Inoculum volume is one of the important factor and the production activities of microorganism are affected by change in inoculum size. Optimization study was carried out with the, PN12. Inoculum size plays an important role because of sufficient cell mass required to successfully convert substrates to product and also increase production of citric acid. Influence of inoculum size for citric acid production evaluated with addition of different inoculum ranged from 2.0 to 10 % (V/V). The maximum production of citric acid (3.05±0.25g/L) attained with the inoculum size at 6 % v/v. A further increase or decrease than optimum inoculum concentration showed gradually decline in citric acid production (Fig. 2). The reason to this recognized to DO limitation and increase in competition towards nutrients for growth and metabolism affecting the product formation. Maharani et al., (2014) investigated higher citric acid production was achieved with inoculum size at 6 % using A. niger. Adeoye et al., (2015) also tested the use of 2 to 10 % inoculum size for enhance citric acid A. niger.

Effect of incubation period for production of citric acid
Incubation time for fungi is several hours. To performed influence of incubation period 24 to 144 h for citric acid production tested raw material showed in post methanated waste water. During fermentation, highest citric acid production (3.98 ± 0.86 g/L) achieved with 96 h and there after failed progressively. Ali et al., (2015) suggested the best fungi growth and production time response to high yield of production depends on potent strain and growth maintained materials. Our data finding with Angumeenal et al., (2005) they observed highest production of citric acid noted after 96 h. Barrington et al., (2008) investigated the highest achieved production of citric acid within 152 h and 120h respectively from A.niger.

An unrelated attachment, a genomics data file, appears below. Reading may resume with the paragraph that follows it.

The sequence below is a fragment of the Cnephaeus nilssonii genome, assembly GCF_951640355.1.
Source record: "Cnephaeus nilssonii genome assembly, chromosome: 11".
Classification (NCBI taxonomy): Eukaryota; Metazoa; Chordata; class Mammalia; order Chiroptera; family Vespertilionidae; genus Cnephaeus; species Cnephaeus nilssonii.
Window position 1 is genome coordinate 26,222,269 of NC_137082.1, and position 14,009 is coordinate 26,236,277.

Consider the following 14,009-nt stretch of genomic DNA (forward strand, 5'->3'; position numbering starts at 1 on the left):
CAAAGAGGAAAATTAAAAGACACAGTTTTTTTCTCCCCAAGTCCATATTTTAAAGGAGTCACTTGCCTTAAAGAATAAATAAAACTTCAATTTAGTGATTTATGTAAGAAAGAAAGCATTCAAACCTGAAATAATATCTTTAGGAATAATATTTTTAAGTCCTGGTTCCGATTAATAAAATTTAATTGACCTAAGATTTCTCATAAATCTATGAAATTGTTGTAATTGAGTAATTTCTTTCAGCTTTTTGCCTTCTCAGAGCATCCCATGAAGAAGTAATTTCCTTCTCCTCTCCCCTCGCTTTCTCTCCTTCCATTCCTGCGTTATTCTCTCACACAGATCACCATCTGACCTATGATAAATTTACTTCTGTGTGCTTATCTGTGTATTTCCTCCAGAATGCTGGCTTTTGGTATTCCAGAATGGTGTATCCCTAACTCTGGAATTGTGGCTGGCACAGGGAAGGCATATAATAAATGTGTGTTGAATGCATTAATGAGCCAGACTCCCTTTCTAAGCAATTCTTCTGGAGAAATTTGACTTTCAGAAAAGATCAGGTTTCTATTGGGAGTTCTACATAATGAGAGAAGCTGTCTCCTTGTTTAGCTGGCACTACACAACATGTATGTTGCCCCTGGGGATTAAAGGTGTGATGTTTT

Fig. 2. Effect of inoculum size on production of citric acid

Effect of pH for citric acid production
Initial pH of culture medium is one of the key influences production of citric acid in fermentation. To investigate the consequence of pH on the fermentation media was varied ranged 2 to 7 using raw materials as post methanated waste water. In the present study highest citric acid production (5.91 ± 0.36 g/L) was noticed at pH 6.0. However, it was also monitored A. fumigatus exhibited good production in narrow pH range from 5.5 to 6.0 with marked less productivity at pH up to 6.5. Further decrease in pH production ability of A. fumigatus was subsequently reduced. For production of citric acid and culture growth was observed in pH of approximately 3.0 to 6.0 Soccol et al., (2006). Emeka et al., (2012) have reported higher citric acid production by Aspergillus EGN003 at pH 5.5. However, substrate used as a banana peel by Aspergillus niger MTCC 282 has been investigated to increase drastically under 3 to 5 ranges Emeka et al., (2010).


Fig. 3. Effect of incubationperiod for citric acid production

Fig. 4. Effect of pH for the citric acid production

Fig. 5.Effect of temperature on citric acid production.

Effect of temperature for citric acid production
The influence of temperature for production of citric acid is correlated to the organisms growth. Metabolic productivity is very sensitive to the incubation temperature. In present study, citric acid production conducted in a different ranged at 25 to 40°C. The highest production of citric acid was achieved at 30°C. It has been also tested at above 30 °C temperature there was drastically affected on citric acid production. At temperature lower or higher than optimum, less citric acid production was observed.Ali et al., (2015) used arginine as a nutritional ingredient for citric acid production by A. ornatus at 30°C. Walid et al., (2007) have been constituted the desired temperature at 31.5°C for maximum citric acid production. Xu et al., (2015) investigated best production of citric acid at 37.5 °C from cassava and corn powder by A. niger.